Girsby, Lincolnshire

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Girsby
Girsby is located in Lincolnshire
Girsby
Girsby
Location within Lincolnshire
OS grid referenceTF217871
• London135 mi (217 km) S
Civil parish
District
Shire county
Region
CountryEngland
Sovereign stateUnited Kingdom
Post townMarket Rasen
Postcode districtLN8
PoliceLincolnshire
FireLincolnshire
AmbulanceEast Midlands
EU ParliamentEast Midlands
UK Parliament
List of places
UK
England
Lincolnshire
53°22′03″N 0°10′16″W / 53.367532°N 0.171066°W / 53.367532; -0.171066Coordinates: 53°22′03″N 0°10′16″W / 53.367532°N 0.171066°W / 53.367532; -0.171066

Girsby is a hamlet in the East Lindsey district of Lincolnshire, England. It is situated less than 1 mile (2 km) north from the A157 road, 7 miles (11 km) west from Louth and 7 miles east from Market Rasen. It lies in the civil parish of Burgh on Bain.

Girsby Manor gateway

In the 1086 Domesday Book Girsby is written as "Grisebi", in the South Riding of Lindsey and the Hundred of Wraggoe. The manor comprised 34.5 households, 8 villagers, 7 smallholders, and 18 freemen, with 4.5 ploughlands and a meadow of 20 acres (0.08 km2). In 1066 Almer was Lord of the Manor, this being transferred in 1086 to William of Verly, with Thomas of Bayeux, archbishop of St Peter's, York, as Tenant-in-chief[1][2]

At the west of Girsby is evidence of a deserted medieval village, with earthworks, hollow ways, ridge and furrow field systems and tofts (homesteads with land).[3]

In 1885 Kelly's Directory noted Girsby Manor and its former owners, the Pisdar and Lister families. By 1885 Lords of the Manor and owners of the whole parish of Burgh on Bain were the trustees of the estate of the late Captain John Wilson Fox JP, the previous resident of Girsby Manor who died in 1882.[4] The Manor was later owned by the son of Captain J F Fox, John St. Vigor Fox, who became High Sheriff of Lincolnshire in 1906.[5] Girsby Manor was demolished in the mid-20th century,[6] however the building's Grade II listed 1905 or 1909 Baroque-style entrance, with sculpted foxes set on gateway pillars, remains.[7][8]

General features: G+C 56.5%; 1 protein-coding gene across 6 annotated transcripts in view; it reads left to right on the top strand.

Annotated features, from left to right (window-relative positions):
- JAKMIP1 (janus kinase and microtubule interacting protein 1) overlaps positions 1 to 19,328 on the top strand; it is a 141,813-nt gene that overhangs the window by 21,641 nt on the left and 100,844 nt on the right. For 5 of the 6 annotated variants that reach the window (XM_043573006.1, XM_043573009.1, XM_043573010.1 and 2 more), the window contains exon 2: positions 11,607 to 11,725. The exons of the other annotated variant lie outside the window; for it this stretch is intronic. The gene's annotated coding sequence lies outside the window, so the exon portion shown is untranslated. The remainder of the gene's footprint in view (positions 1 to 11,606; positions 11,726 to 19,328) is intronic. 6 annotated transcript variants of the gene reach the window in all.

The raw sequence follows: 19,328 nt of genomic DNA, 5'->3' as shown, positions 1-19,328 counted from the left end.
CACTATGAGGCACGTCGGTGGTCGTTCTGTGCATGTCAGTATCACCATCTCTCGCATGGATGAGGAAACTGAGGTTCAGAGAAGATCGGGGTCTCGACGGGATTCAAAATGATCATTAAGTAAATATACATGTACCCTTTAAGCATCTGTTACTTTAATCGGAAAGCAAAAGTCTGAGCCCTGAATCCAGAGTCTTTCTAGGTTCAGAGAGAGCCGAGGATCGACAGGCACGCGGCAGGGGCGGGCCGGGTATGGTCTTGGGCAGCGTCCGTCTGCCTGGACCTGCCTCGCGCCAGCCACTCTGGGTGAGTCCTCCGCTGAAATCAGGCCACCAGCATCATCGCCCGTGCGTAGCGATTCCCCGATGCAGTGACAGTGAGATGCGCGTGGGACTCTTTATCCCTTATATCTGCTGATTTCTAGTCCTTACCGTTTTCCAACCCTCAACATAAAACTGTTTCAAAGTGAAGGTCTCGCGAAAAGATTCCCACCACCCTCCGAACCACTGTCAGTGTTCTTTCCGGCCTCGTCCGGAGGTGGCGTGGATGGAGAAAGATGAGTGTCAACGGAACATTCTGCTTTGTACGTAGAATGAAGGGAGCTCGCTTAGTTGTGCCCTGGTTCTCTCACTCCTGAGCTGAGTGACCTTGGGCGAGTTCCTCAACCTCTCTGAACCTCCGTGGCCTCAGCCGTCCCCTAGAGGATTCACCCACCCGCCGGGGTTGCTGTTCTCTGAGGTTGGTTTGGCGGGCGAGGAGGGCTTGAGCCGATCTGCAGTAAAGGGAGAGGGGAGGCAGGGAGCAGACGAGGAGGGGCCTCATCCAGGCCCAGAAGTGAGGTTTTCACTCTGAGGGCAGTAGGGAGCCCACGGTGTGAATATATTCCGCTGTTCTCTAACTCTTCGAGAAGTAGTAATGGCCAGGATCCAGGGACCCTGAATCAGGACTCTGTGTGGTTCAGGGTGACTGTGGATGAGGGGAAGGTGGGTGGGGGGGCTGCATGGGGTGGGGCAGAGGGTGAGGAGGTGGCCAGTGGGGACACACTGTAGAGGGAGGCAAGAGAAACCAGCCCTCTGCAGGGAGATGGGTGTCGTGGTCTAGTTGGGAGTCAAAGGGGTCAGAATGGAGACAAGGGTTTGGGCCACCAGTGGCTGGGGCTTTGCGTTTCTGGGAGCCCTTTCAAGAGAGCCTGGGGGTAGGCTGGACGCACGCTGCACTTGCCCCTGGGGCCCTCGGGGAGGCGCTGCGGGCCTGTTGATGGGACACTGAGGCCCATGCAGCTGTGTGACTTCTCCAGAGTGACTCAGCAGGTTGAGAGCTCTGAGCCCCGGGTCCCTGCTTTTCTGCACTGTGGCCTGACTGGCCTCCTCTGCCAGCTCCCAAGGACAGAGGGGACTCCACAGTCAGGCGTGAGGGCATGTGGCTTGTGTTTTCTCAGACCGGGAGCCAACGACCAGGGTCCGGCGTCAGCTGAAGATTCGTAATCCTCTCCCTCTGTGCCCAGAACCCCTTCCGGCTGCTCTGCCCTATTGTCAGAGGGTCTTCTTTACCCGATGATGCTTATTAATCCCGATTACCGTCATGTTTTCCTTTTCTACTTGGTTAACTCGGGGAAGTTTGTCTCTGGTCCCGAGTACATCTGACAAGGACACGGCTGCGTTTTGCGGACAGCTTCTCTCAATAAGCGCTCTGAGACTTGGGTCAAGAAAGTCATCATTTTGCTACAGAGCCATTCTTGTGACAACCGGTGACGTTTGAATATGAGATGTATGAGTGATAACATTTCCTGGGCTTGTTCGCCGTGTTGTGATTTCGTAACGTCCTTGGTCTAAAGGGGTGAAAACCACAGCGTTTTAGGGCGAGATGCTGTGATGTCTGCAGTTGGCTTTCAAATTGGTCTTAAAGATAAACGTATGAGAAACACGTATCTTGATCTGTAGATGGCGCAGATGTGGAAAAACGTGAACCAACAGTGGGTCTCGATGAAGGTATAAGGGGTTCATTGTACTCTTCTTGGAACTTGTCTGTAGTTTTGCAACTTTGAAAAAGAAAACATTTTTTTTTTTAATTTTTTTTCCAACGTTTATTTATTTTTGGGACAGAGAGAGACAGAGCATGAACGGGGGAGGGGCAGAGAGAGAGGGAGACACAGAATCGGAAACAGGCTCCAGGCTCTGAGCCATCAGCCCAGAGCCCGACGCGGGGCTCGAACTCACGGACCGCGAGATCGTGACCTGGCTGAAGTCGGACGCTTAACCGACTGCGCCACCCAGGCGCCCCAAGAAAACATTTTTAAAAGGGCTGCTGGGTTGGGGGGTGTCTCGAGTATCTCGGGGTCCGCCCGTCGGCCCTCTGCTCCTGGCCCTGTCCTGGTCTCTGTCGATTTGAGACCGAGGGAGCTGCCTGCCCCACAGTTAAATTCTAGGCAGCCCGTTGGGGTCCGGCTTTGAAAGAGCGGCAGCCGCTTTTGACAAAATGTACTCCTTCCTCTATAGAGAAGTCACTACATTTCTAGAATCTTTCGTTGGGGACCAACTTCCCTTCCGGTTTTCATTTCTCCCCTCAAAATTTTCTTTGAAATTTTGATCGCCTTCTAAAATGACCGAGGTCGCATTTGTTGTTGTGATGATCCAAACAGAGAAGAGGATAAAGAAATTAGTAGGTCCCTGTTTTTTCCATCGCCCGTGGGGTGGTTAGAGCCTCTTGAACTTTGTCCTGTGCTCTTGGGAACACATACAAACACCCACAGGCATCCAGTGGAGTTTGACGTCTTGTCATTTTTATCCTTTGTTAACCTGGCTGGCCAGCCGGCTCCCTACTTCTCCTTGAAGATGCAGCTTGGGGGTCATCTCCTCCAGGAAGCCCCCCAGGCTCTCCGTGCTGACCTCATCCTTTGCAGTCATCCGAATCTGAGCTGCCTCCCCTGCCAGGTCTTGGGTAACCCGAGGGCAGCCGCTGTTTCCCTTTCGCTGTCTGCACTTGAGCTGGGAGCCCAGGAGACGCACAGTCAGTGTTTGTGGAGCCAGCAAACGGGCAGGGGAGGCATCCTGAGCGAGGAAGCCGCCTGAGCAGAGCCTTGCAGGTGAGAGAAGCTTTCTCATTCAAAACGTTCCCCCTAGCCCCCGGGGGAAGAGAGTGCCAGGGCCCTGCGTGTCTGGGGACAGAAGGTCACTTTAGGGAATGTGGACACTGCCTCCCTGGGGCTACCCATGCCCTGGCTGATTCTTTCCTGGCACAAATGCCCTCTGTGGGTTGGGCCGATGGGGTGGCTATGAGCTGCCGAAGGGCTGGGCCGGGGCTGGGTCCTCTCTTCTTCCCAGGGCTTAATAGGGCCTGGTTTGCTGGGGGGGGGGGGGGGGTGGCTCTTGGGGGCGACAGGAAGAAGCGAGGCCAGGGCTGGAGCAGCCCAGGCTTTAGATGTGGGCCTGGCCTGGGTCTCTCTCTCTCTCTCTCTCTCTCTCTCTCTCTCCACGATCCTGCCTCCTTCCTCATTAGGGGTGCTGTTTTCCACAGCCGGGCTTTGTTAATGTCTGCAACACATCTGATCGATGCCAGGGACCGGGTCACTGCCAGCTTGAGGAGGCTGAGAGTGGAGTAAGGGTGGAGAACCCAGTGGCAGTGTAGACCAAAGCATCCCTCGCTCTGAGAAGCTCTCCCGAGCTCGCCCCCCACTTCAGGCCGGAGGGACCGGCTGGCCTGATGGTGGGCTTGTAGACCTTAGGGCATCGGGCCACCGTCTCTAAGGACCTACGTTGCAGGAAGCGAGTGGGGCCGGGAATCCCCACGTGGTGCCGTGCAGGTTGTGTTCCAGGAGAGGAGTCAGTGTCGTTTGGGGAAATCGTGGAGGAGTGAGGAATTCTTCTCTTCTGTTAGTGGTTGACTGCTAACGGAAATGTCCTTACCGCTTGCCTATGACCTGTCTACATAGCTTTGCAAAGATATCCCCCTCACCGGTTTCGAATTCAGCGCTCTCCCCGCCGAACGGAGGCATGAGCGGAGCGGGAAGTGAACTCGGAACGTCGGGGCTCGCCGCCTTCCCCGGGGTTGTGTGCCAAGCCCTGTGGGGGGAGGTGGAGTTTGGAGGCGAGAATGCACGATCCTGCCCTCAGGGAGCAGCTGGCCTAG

References[edit]

  1. ^ "Girsby", Domesdaymap.co.uk. Retrieved 18 June 2012
  2. ^ "Documents Online: "Girsby, Lincolnshire", Great Domesday Book, Folio: 362v; The National Archives. Retrieved 18 June 2012
  3. ^ Historic England. "Girsby (353045)". PastScape. Retrieved 18 June 2012.
  4. ^ Kelly's Directory of Lincolnshire with the port of Hull 1885, p. 342
  5. ^ Walford, Edward (1919); The county families of the United Kingdom; or, Royal manual of the titled and untitled aristocracy of England, Wales, Scotland, and Ireland, volume 59, p.135. Spottiswoode, Ballantyne & Co. Ltd. Retrieved 18 June 2012
  6. ^ "Girsby Manor" Archived 5 June 2012 at the Wayback Machine; Lost Heritage - a memorial to the lost country houses of England. Retrieved 18 June 2012
  7. ^ Pevsner, Nikolaus; Harris, John; The Buildings of England: Lincolnshire p. 207; Penguin, (1964); revised by Nicholas Antram (1989), Yale University Press. ISBN 0300096208
  8. ^ Historic England. "Girsby Manor (1307182)". National Heritage List for England. Retrieved 18 June 2012.

External links[edit]